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    6 Replies Latest reply on Mar 6, 2008 1:34 AM by FinanceHelp4U

    SBA backed loan questions. I need experienced answers!

    Nazenail Newbie
      This really seems to be the place I'm looking for! I've been looking around places like Yahoo Answers etc, but those places seem to be full of nonsense! I've carefully read through many posts here regarding SBA backed loans and have found some excellent information. As many previous posters have said, every situation is different and I still have a few questions regarding my options with a SBA backed bank loan.

      I have been actively looking for an existing, well established, profitable business to aquire. My wife, partners, and I have a good amount of experience in a few different fields of business. We've mostly been in managerial roles rather than the actual owners of small business. We've been saving money where possible and have around $300k in unencumbered cash available. We all have solid personal credit scores in the mid 700's. My wife and I own our home outright. It is worth around $150k. (we're in Texas in a place where $150k buys a nice new home)

      We have been looking at a few different businesses in the $750k-$1.5m range. To be able to more clearly ask my questions, I will briefly describe a few different businesses that we've investigated.

      $900k Casual Restraunt. Business only. (no real estate included) Gross Sales near $1 million. Cashflow just over $360k. Modest value in assets (kitchen equip, fixtures, etc)

      $1.2M Mexican Restraunt. Business and Real Estate. (RE value about $750k) Gross Sales about $900k. Cashflow around $300k. Minimal additional business assets besides RE.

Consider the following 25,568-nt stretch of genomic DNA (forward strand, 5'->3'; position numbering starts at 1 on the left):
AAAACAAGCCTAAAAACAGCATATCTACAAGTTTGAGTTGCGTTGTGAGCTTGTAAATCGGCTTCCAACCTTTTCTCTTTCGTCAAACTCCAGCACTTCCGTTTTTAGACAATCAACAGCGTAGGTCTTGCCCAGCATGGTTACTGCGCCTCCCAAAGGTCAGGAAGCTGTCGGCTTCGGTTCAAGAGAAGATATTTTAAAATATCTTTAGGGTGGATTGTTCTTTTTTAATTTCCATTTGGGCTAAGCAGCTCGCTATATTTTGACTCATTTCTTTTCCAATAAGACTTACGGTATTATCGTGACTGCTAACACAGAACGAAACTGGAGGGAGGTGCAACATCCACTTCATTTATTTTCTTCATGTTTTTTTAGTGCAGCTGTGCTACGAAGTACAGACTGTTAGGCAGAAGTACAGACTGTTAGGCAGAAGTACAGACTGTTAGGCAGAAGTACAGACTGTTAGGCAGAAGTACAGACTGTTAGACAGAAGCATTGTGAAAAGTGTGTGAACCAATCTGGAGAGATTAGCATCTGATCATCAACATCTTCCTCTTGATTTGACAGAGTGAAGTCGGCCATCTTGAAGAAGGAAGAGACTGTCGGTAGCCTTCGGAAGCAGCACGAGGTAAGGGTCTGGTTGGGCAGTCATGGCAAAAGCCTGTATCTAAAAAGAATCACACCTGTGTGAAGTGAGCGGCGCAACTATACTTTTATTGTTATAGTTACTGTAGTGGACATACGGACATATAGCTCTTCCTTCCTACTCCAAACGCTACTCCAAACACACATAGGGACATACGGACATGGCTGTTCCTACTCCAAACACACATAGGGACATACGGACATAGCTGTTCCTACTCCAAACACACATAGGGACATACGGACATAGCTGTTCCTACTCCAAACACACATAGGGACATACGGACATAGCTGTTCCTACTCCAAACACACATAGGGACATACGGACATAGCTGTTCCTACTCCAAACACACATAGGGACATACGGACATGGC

$950k Coin Laundry Business (3 locations). Business only. (no real estate included) Gross Sales about $750k. Cashflow around $340k. Again, minimal business assets.

      From what I can gather from several other posts and the SBA website, collateral may prove to be our biggest obstacle. Most of the businesses we look at are not rich in assets to provide collateral. Obviously the businesses with RE seem to do a bit better job of offering something in the way of security for the lender.

      What do the lender's guidlines require in the way of collateral for SBA backed loans. Is it expressed in terms of percentage? Do they need to cover 100% of the funds they lend with collateral? Is it a smaller percentage? How does the cash ($300K) that we put in get used? Is it considered a downpayment? Is it considered collateral?

      Onto the topic of personal guarantee and use of personal assets to collateralize the loan. As I mentioned, I own my house free and clear. Obviously the bank and I are at odds as to how my home is treated. I obviously want to not even bring it into the equation and leave it alone. The bank will want to plop a nice fat lien on it in case the business fails. What is my best course of action to protect myself to the greatest extent possible while still being approved for financing? Should I refi the home, strip all the equity out and use the funds if they're going to put a lien on it anyway? What happens if I sell my home and move to a different house while I have an SBA lien attached to the original house?

      I know that I've asked many questions here. I apologize or being so long winded. Thank you for any assistance that any of you may be able to offer. If I need to clarify any of my questions, I will be happy to do so!
        • Re: SBA backed loan questions. I need experienced answers!
          GrowthCurve Adventurer

          Whoa...restaurants and coin laundries...you're really not interested in having time off, are you?

          First of all, those are two very different businesses. I think you might want to give thought to what kind of lifestyle you want to live and how you really want to spend your days and nights. Personally, I think that if the the restaurant business is not a passion of yours, forget it. That industry has so many issues I don't know where to start. True, some people make a lot of money, but many go broke.